3 Political Party and Beliefs: As the states decided whether or not to approve the Constitution, there was serious debate as to whether it gave too much power to the federal government. It is important to remember that America had just fought a war for independence largely because the central government in England had, in the opinion of Americans, too much power. In this debate, many politicians shared Hamilton s views that a strong federal government, fewer state rights, and a broad interpretation of the Constitution necessary of the survival of the young nation. These men banded together during the approval process and became one of the party s leading spokesmen. What effect did Hamilton s views have on other politicians? What were the views of the Federalists? Explain. Ideal Economy: Hamilton also held strong opinions about America s economy in keeping with his political philosophy, Hamilton believed that an elite few, rather than the general population, had the ability to lead American s economy. He wanted the elite the small number of wealthy, well educated citizens to lead America s businesses, factories, and companies. Hamilton believed these business leaders had the responsibility of making economic decisions that were not only best for their companies but for their employees and the country s economy as a whole. Hamilton also favored the establishment of a government sponsored national bank later called Bank of the United States that would help these businesses by loaning them money. A national bank would also tie the interests of these economic leaders to the interests of the federal government, since the federal government was aiding their businesses through the bank. What did Hamilton believe was best for the American economy? How was Hamilton s economic philosophy similar to his political philosophy?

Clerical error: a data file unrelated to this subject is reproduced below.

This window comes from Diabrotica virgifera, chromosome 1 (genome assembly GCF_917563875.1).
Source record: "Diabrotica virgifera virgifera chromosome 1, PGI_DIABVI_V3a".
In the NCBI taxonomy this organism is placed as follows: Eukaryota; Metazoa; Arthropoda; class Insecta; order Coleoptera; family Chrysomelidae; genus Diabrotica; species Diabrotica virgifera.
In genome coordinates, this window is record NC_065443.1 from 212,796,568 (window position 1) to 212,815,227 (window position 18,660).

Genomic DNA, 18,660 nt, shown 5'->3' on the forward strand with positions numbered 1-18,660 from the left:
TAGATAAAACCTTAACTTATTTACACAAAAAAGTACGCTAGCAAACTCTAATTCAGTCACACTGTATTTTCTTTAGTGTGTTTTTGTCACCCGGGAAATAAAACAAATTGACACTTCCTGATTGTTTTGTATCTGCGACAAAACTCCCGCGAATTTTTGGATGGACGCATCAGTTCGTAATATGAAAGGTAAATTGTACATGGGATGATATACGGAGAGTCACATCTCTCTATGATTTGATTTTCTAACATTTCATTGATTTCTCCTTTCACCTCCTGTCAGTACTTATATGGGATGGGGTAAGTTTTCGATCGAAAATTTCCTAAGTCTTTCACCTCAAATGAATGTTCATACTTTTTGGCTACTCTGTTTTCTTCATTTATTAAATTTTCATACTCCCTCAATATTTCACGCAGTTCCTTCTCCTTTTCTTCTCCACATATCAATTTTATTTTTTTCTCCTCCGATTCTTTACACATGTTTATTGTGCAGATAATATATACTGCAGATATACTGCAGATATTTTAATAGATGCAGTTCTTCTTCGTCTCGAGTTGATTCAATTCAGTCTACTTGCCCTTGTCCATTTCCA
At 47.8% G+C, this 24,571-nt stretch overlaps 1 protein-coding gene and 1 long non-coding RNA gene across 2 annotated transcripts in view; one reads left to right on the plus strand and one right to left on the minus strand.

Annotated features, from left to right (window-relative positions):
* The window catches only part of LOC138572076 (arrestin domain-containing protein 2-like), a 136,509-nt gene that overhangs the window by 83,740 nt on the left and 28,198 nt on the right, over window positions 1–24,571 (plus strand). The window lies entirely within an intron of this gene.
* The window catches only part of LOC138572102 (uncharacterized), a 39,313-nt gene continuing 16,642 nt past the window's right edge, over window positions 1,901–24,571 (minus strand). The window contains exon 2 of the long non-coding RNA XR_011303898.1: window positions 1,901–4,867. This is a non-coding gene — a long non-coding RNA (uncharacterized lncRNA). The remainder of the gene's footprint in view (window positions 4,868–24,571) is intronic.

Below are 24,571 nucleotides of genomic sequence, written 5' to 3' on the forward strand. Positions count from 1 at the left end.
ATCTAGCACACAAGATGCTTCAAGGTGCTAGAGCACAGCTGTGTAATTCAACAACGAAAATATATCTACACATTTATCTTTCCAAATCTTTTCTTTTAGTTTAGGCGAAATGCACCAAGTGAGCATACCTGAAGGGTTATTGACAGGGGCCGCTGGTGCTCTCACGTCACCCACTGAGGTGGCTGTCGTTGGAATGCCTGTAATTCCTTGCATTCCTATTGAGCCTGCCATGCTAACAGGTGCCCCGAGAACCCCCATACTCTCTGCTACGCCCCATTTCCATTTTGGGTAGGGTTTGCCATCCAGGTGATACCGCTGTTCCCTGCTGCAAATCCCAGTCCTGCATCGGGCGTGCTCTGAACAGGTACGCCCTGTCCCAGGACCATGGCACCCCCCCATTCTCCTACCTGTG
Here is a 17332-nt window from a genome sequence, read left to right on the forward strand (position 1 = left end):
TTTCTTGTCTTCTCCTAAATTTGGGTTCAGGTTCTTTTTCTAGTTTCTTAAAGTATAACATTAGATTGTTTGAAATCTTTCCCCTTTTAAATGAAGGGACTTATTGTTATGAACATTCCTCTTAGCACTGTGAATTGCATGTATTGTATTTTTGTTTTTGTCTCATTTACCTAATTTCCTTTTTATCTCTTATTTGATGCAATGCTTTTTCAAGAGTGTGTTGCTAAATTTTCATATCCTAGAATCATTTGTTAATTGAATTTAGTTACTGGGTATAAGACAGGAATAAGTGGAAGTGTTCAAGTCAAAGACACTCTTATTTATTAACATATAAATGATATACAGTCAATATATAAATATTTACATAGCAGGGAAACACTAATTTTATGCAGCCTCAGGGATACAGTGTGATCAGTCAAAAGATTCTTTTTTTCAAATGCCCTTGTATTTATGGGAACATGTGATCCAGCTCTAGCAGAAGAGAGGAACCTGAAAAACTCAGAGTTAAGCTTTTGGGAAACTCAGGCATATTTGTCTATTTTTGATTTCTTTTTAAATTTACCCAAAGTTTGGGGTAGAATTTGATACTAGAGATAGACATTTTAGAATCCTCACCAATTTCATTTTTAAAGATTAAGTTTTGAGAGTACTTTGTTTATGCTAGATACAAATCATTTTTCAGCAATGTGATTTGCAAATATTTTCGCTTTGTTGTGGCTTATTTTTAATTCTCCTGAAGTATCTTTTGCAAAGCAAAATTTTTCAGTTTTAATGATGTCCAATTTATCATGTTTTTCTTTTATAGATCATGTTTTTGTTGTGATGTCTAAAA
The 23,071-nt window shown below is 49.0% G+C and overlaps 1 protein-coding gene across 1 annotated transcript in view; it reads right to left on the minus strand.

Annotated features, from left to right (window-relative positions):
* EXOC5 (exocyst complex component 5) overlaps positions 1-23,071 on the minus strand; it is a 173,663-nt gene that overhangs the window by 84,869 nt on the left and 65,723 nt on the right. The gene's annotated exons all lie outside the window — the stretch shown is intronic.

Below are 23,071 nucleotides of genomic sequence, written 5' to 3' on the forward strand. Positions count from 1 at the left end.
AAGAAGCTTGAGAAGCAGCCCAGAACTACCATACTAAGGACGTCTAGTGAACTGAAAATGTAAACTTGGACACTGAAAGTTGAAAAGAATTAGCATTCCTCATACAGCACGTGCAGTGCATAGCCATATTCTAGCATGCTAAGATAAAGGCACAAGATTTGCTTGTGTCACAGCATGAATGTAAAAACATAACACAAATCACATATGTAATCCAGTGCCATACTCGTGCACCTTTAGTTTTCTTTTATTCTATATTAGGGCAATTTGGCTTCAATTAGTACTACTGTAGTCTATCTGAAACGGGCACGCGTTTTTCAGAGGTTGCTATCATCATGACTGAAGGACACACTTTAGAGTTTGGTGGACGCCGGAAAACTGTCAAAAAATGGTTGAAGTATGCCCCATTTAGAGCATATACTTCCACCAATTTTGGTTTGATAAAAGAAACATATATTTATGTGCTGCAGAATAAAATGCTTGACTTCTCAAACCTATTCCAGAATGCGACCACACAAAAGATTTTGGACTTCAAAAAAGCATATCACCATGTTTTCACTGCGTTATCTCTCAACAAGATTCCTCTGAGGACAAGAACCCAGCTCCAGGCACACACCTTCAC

4 Thomas Jefferson Background Information: Thomas Jefferson was born in Virginia in When his father died in 1757, Jefferson inherited a great deal of property. Three years later he entered the College of William and Mary, where he studied law. In 1769 was elected to the Virginia state legislature. Six years later he was appointed to the Virginia delegation of the second Continental Congress, and during this time his skills as a writer were recognized, and he was made the principle author of the Declaration of Independence. After the American Revolution, Jefferson served as the U.S. Minister of France until President Washington called him back to be the first secretary of state. Jefferson served as vice president under John Adams, then in 1800 was elected the third President of the United States. He served 2 terms as president and then retired to his Virginia plantation, Monticello. Ironically, Jefferson died on July 4 th 1826, the fiftieth anniversary of signing the Declaration of Independence. Jefferson married Martha Wayles Skelton, who came from a wealthy planter family in Virginia, in Together they had 6 children, but only 2 survived past infancy. What positions did Jefferson hold during his career? Based on these positions, what types of abilities/strengths do you think he had? How would his positions in government help him as Secretary of State, and later President? View of the nature of human beings: Despite Jefferson s well to do upbringing, he was a strong believer in the abilities of the common man. He was convinced that people, when given enough information on the issue, were capable of making smart decisions. On the other hand, he believed the power concentrated in the hands of a few leaders was dangerous. Jefferson thought that people who had too much power might be tempted to govern for their own benefit and not do what was best for everyone. Therefore, according to Jefferson, the power of any government must ultimately rest, with the people, so that all interests were represented. The purpose of the government, he believed, is to carry out the wishes of all the people. What words might Jefferson use to describe the common man? What dangers did he see in a small group of people controlling the government? Considering his attitudes toward the common man, do you think Jefferson would favor a strong central government or a government that distributed power among the states and the people?